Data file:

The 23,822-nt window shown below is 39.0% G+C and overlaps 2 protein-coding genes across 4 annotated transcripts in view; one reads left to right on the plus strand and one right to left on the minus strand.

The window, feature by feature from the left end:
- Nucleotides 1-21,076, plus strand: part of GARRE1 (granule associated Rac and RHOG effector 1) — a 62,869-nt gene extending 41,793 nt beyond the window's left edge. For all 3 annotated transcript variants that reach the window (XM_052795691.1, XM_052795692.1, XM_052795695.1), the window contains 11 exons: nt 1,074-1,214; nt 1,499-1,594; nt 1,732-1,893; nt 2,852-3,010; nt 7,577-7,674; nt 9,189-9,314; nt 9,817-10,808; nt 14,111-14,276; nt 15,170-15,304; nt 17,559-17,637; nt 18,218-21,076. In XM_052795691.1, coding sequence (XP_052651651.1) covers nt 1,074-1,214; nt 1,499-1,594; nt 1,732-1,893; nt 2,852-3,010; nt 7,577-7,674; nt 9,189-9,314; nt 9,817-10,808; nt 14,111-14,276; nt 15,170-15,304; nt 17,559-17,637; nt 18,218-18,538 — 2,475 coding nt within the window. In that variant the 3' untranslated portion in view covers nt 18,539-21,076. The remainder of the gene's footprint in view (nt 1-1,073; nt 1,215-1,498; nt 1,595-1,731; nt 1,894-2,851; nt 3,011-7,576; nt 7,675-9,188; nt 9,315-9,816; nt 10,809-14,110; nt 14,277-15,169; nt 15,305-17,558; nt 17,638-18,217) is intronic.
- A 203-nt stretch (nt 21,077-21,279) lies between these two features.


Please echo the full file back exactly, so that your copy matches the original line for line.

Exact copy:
The 23,822-nt window shown below is 39.0% G+C and overlaps 2 protein-coding genes across 4 annotated transcripts in view; one reads left to right on the plus strand and one right to left on the minus strand.

The window, feature by feature from the left end:
- Nucleotides 1-21,076, plus strand: part of GARRE1 (granule associated Rac and RHOG effector 1) — a 62,869-nt gene extending 41,793 nt beyond the window's left edge. For all 3 annotated transcript variants that reach the window (XM_052795691.1, XM_052795692.1, XM_052795695.1), the window contains 11 exons: nt 1,074-1,214; nt 1,499-1,594; nt 1,732-1,893; nt 2,852-3,010; nt 7,577-7,674; nt 9,189-9,314; nt 9,817-10,808; nt 14,111-14,276; nt 15,170-15,304; nt 17,559-17,637; nt 18,218-21,076. In XM_052795691.1, coding sequence (XP_052651651.1) covers nt 1,074-1,214; nt 1,499-1,594; nt 1,732-1,893; nt 2,852-3,010; nt 7,577-7,674; nt 9,189-9,314; nt 9,817-10,808; nt 14,111-14,276; nt 15,170-15,304; nt 17,559-17,637; nt 18,218-18,538 — 2,475 coding nt within the window. In that variant the 3' untranslated portion in view covers nt 18,539-21,076. The remainder of the gene's footprint in view (nt 1-1,073; nt 1,215-1,498; nt 1,595-1,731; nt 1,894-2,851; nt 3,011-7,576; nt 7,675-9,188; nt 9,315-9,816; nt 10,809-14,110; nt 14,277-15,169; nt 15,305-17,558; nt 17,638-18,217) is intronic.
- A 203-nt stretch (nt 21,077-21,279) lies between these two features.